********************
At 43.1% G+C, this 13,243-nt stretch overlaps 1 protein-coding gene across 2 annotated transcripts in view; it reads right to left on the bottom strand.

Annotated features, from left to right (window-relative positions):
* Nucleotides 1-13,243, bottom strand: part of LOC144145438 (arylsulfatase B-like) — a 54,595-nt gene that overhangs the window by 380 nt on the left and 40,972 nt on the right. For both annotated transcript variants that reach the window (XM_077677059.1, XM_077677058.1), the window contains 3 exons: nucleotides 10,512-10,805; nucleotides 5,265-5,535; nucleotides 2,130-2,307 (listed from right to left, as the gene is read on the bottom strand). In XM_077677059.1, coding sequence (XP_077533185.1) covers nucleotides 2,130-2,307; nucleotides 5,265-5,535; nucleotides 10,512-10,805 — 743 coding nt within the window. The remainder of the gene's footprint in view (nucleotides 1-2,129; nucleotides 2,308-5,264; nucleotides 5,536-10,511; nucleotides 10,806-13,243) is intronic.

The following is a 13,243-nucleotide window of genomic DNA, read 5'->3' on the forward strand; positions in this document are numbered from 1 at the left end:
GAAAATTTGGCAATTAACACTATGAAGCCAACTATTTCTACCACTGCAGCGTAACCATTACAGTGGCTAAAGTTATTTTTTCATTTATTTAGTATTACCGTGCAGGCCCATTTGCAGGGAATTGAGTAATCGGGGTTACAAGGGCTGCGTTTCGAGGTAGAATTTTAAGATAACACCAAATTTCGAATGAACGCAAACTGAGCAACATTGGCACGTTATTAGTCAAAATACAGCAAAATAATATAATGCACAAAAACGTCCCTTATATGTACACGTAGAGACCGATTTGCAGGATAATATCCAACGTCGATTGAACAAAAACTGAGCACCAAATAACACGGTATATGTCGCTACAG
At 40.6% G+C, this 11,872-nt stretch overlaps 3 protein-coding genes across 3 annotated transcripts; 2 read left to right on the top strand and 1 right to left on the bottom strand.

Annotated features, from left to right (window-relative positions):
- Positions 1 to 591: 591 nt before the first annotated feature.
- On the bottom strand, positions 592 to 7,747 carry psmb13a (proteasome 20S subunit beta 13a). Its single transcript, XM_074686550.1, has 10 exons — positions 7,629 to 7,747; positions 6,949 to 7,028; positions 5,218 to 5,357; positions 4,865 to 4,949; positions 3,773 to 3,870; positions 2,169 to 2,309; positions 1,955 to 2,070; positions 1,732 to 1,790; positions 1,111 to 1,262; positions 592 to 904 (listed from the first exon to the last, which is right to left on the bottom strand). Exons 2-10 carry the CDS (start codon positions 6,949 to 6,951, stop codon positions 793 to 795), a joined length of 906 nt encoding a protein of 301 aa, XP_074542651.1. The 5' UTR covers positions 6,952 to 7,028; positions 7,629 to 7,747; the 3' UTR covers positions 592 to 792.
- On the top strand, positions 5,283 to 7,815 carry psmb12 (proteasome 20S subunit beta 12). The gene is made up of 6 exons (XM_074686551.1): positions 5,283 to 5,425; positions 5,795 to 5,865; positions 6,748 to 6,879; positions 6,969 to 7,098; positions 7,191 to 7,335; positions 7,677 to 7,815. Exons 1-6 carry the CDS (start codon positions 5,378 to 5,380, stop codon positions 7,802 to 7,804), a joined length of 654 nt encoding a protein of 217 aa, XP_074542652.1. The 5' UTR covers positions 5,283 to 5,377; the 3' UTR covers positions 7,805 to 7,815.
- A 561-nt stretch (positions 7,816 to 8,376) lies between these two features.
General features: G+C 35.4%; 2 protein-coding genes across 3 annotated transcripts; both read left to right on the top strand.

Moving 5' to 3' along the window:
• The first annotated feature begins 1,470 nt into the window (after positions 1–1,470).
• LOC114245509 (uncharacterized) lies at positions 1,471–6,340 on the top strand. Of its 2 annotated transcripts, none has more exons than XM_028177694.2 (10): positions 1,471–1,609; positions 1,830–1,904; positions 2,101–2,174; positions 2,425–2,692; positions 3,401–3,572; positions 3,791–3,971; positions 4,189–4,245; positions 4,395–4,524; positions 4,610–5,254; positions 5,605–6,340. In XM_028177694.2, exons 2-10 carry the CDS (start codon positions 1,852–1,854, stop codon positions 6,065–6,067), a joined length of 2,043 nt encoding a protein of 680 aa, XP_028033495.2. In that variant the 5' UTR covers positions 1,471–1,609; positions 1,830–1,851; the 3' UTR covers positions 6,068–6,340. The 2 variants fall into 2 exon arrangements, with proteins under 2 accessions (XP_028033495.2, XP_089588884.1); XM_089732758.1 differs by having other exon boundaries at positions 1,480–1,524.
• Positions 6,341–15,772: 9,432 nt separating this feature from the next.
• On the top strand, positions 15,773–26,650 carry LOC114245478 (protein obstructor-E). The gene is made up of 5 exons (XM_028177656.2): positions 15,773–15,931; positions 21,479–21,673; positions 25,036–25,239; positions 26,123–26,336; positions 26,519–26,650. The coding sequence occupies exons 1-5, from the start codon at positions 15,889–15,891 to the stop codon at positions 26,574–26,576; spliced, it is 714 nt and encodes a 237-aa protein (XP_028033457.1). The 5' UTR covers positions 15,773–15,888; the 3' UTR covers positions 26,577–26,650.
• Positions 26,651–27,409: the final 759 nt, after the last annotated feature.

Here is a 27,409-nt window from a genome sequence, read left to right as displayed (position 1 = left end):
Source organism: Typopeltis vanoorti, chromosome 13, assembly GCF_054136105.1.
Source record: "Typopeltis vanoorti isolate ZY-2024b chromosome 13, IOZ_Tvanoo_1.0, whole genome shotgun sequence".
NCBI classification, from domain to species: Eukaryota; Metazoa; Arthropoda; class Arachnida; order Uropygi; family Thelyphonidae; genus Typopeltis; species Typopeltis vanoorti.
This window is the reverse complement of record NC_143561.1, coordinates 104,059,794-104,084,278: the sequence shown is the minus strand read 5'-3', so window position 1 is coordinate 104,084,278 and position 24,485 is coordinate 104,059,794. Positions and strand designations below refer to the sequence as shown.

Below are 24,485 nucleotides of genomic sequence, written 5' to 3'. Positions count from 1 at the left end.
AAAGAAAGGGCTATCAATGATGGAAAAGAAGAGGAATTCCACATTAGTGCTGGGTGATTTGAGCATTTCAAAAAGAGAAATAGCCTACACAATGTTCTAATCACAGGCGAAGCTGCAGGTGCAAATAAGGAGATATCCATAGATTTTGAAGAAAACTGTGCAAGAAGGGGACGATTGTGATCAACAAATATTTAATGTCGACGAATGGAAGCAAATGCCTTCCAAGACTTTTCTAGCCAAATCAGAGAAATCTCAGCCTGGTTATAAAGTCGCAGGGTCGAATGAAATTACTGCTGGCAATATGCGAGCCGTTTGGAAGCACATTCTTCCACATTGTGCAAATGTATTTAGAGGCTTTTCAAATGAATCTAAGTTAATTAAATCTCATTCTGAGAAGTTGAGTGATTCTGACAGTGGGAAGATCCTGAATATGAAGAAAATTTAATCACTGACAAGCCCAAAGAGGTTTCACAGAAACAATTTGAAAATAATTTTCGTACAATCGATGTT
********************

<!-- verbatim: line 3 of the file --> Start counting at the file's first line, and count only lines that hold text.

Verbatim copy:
* Nucleotides 1-13,243, bottom strand: part of LOC144145438 (arylsulfatase B-like) — a 54,595-nt gene that overhangs the window by 380 nt on the left and 40,972 nt on the right. For both annotated transcript variants that reach the window (XM_077677059.1, XM_077677058.1), the window contains 3 exons: nucleotides 10,512-10,805; nucleotides 5,265-5,535; nucleotides 2,130-2,307 (listed from right to left, as the gene is read on the bottom strand). In XM_077677059.1, coding sequence (XP_077533185.1) covers nucleotides 2,130-2,307; nucleotides 5,265-5,535; nucleotides 10,512-10,805 — 743 coding nt within the window. The remainder of the gene's footprint in view (nucleotides 1-2,129; nucleotides 2,308-5,264; nucleotides 5,536-10,511; nucleotides 10,806-13,243) is intronic.